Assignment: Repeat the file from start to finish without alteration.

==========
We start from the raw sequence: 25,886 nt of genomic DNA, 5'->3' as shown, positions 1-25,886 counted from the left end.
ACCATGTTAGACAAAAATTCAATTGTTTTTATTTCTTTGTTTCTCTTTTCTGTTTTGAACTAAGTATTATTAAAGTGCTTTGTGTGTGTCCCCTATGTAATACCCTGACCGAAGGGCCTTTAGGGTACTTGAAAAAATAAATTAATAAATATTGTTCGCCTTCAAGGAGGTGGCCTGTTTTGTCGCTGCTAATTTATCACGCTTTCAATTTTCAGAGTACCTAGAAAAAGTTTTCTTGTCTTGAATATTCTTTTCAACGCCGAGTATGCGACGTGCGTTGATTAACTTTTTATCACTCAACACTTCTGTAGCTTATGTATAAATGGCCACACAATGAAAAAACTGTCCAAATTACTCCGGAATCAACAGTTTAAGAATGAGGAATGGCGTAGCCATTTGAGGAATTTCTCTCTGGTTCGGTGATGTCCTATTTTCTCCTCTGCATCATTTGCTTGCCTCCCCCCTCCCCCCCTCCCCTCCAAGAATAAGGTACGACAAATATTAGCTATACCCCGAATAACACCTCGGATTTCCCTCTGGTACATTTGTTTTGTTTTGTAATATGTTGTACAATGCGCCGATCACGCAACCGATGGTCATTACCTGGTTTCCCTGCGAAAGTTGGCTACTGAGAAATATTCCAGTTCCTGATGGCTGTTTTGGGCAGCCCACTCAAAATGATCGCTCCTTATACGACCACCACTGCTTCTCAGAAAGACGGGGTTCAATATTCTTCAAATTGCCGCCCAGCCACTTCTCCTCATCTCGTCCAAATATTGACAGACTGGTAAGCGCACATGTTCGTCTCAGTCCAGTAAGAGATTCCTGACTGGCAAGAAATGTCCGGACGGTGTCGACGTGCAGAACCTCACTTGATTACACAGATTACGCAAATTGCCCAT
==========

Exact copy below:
We start from the raw sequence: 25,886 nt of genomic DNA, 5'->3' as shown, positions 1-25,886 counted from the left end.
ACCATGTTAGACAAAAATTCAATTGTTTTTATTTCTTTGTTTCTCTTTTCTGTTTTGAACTAAGTATTATTAAAGTGCTTTGTGTGTGTCCCCTATGTAATACCCTGACCGAAGGGCCTTTAGGGTACTTGAAAAAATAAATTAATAAATATTGTTCGCCTTCAAGGAGGTGGCCTGTTTTGTCGCTGCTAATTTATCACGCTTTCAATTTTCAGAGTACCTAGAAAAAGTTTTCTTGTCTTGAATATTCTTTTCAACGCCGAGTATGCGACGTGCGTTGATTAACTTTTTATCACTCAACACTTCTGTAGCTTATGTATAAATGGCCACACAATGAAAAAACTGTCCAAATTACTCCGGAATCAACAGTTTAAGAATGAGGAATGGCGTAGCCATTTGAGGAATTTCTCTCTGGTTCGGTGATGTCCTATTTTCTCCTCTGCATCATTTGCTTGCCTCCCCCCTCCCCCCCTCCCCTCCAAGAATAAGGTACGACAAATATTAGCTATACCCCGAATAACACCTCGGATTTCCCTCTGGTACATTTGTTTTGTTTTGTAATATGTTGTACAATGCGCCGATCACGCAACCGATGGTCATTACCTGGTTTCCCTGCGAAAGTTGGCTACTGAGAAATATTCCAGTTCCTGATGGCTGTTTTGGGCAGCCCACTCAAAATGATCGCTCCTTATACGACCACCACTGCTTCTCAGAAAGACGGGGTTCAATATTCTTCAAATTGCCGCCCAGCCACTTCTCCTCATCTCGTCCAAATATTGACAGACTGGTAAGCGCACATGTTCGTCTCAGTCCAGTAAGAGATTCCTGACTGGCAAGAAATGTCCGGACGGTGTCGACGTGCAGAACCTCACTTGATTACACAGATTACGCAAATTGCCCAT